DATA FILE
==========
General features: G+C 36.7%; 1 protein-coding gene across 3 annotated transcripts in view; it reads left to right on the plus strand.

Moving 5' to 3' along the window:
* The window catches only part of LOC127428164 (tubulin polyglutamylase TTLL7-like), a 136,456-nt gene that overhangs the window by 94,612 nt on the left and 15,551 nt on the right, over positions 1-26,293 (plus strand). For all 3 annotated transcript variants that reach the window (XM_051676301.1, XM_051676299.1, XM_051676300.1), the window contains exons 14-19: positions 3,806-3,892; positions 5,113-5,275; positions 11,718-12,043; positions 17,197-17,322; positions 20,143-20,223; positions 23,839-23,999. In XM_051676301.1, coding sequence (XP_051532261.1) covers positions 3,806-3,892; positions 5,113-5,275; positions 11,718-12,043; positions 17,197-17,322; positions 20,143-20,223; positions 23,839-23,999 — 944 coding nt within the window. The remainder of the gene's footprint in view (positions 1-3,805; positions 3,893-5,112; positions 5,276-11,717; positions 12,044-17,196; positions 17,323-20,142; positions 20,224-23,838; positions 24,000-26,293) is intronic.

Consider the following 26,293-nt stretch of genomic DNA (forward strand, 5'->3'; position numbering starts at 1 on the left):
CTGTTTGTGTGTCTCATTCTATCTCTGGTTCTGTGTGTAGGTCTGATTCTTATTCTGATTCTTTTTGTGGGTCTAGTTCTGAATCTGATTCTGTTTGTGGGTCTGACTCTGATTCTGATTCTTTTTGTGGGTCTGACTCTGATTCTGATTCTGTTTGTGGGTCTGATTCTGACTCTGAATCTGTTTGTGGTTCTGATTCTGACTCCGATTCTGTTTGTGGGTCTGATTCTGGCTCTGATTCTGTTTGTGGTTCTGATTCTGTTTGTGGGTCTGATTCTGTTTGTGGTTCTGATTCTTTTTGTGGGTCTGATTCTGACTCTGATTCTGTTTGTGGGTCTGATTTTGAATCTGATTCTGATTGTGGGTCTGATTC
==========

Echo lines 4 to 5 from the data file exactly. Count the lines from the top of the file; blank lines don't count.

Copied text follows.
Consider the following 26,293-nt stretch of genomic DNA (forward strand, 5'->3'; position numbering starts at 1 on the left):
CTGTTTGTGTGTCTCATTCTATCTCTGGTTCTGTGTGTAGGTCTGATTCTTATTCTGATTCTTTTTGTGGGTCTAGTTCTGAATCTGATTCTGTTTGTGGGTCTGACTCTGATTCTGATTCTTTTTGTGGGTCTGACTCTGATTCTGATTCTGTTTGTGGGTCTGATTCTGACTCTGAATCTGTTTGTGGTTCTGATTCTGACTCCGATTCTGTTTGTGGGTCTGATTCTGGCTCTGATTCTGTTTGTGGTTCTGATTCTGTTTGTGGGTCTGATTCTGTTTGTGGTTCTGATTCTTTTTGTGGGTCTGATTCTGACTCTGATTCTGTTTGTGGGTCTGATTTTGAATCTGATTCTGATTGTGGGTCTGATTC